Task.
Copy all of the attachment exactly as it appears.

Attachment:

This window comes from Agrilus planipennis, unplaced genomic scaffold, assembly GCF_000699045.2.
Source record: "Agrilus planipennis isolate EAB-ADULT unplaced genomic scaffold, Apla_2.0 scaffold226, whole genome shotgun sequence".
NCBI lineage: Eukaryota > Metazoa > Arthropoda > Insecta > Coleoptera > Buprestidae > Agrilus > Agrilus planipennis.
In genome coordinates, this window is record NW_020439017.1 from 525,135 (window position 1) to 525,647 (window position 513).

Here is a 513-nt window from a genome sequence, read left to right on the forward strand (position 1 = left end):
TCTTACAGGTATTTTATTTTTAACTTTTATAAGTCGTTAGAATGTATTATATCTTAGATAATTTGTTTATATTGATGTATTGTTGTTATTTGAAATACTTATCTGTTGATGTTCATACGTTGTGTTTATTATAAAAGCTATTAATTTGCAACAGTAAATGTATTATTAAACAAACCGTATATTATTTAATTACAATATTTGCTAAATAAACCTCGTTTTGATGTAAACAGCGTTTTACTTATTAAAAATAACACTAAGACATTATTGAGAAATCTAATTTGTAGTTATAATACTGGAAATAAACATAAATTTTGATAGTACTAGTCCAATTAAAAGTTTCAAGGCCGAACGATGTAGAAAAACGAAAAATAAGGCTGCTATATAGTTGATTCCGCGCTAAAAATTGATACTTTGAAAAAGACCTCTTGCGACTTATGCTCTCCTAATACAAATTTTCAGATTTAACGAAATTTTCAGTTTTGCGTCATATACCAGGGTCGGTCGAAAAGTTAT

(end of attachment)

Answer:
This window comes from Agrilus planipennis, unplaced genomic scaffold, assembly GCF_000699045.2.
Source record: "Agrilus planipennis isolate EAB-ADULT unplaced genomic scaffold, Apla_2.0 scaffold226, whole genome shotgun sequence".
NCBI lineage: Eukaryota > Metazoa > Arthropoda > Insecta > Coleoptera > Buprestidae > Agrilus > Agrilus planipennis.
In genome coordinates, this window is record NW_020439017.1 from 525,135 (window position 1) to 525,647 (window position 513).

Here is a 513-nt window from a genome sequence, read left to right on the forward strand (position 1 = left end):
TCTTACAGGTATTTTATTTTTAACTTTTATAAGTCGTTAGAATGTATTATATCTTAGATAATTTGTTTATATTGATGTATTGTTGTTATTTGAAATACTTATCTGTTGATGTTCATACGTTGTGTTTATTATAAAAGCTATTAATTTGCAACAGTAAATGTATTATTAAACAAACCGTATATTATTTAATTACAATATTTGCTAAATAAACCTCGTTTTGATGTAAACAGCGTTTTACTTATTAAAAATAACACTAAGACATTATTGAGAAATCTAATTTGTAGTTATAATACTGGAAATAAACATAAATTTTGATAGTACTAGTCCAATTAAAAGTTTCAAGGCCGAACGATGTAGAAAAACGAAAAATAAGGCTGCTATATAGTTGATTCCGCGCTAAAAATTGATACTTTGAAAAAGACCTCTTGCGACTTATGCTCTCCTAATACAAATTTTCAGATTTAACGAAATTTTCAGTTTTGCGTCATATACCAGGGTCGGTCGAAAAGTTAT